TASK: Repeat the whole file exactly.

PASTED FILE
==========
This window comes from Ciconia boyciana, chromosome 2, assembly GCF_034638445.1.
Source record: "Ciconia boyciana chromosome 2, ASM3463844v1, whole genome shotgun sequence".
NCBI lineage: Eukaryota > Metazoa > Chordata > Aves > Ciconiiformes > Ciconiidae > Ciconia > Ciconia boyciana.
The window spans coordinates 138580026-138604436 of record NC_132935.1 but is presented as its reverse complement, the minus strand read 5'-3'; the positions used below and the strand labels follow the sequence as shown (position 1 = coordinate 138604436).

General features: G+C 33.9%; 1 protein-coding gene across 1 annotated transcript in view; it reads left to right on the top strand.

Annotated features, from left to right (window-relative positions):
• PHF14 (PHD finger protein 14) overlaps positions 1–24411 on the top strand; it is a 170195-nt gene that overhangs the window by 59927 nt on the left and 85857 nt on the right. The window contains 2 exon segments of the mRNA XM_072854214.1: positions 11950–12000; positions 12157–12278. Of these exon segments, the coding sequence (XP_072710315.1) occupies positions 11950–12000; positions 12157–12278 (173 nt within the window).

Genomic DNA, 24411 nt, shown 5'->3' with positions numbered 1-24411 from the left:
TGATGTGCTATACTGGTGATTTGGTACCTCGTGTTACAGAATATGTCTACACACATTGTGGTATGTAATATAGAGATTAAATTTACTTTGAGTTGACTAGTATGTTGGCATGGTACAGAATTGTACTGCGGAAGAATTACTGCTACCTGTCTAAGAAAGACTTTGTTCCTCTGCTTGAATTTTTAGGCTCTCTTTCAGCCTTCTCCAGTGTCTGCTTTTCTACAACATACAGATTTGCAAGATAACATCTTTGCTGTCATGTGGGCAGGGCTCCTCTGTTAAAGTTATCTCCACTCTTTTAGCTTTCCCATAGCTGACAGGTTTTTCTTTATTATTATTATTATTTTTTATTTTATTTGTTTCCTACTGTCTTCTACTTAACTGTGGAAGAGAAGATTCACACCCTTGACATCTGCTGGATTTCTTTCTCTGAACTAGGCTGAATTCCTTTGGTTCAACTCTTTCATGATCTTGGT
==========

This window comes from Ciconia boyciana, chromosome 2, assembly GCF_034638445.1.
Source record: "Ciconia boyciana chromosome 2, ASM3463844v1, whole genome shotgun sequence".
NCBI lineage: Eukaryota > Metazoa > Chordata > Aves > Ciconiiformes > Ciconiidae > Ciconia > Ciconia boyciana.
The window spans coordinates 138580026-138604436 of record NC_132935.1 but is presented as its reverse complement, the minus strand read 5'-3'; the positions used below and the strand labels follow the sequence as shown (position 1 = coordinate 138604436).

General features: G+C 33.9%; 1 protein-coding gene across 1 annotated transcript in view; it reads left to right on the top strand.

Annotated features, from left to right (window-relative positions):
• PHF14 (PHD finger protein 14) overlaps positions 1–24411 on the top strand; it is a 170195-nt gene that overhangs the window by 59927 nt on the left and 85857 nt on the right. The window contains 2 exon segments of the mRNA XM_072854214.1: positions 11950–12000; positions 12157–12278. Of these exon segments, the coding sequence (XP_072710315.1) occupies positions 11950–12000; positions 12157–12278 (173 nt within the window).

Genomic DNA, 24411 nt, shown 5'->3' with positions numbered 1-24411 from the left:
TGATGTGCTATACTGGTGATTTGGTACCTCGTGTTACAGAATATGTCTACACACATTGTGGTATGTAATATAGAGATTAAATTTACTTTGAGTTGACTAGTATGTTGGCATGGTACAGAATTGTACTGCGGAAGAATTACTGCTACCTGTCTAAGAAAGACTTTGTTCCTCTGCTTGAATTTTTAGGCTCTCTTTCAGCCTTCTCCAGTGTCTGCTTTTCTACAACATACAGATTTGCAAGATAACATCTTTGCTGTCATGTGGGCAGGGCTCCTCTGTTAAAGTTATCTCCACTCTTTTAGCTTTCCCATAGCTGACAGGTTTTTCTTTATTATTATTATTATTTTTTATTTTATTTGTTTCCTACTGTCTTCTACTTAACTGTGGAAGAGAAGATTCACACCCTTGACATCTGCTGGATTTCTTTCTCTGAACTAGGCTGAATTCCTTTGGTTCAACTCTTTCATGATCTTGGT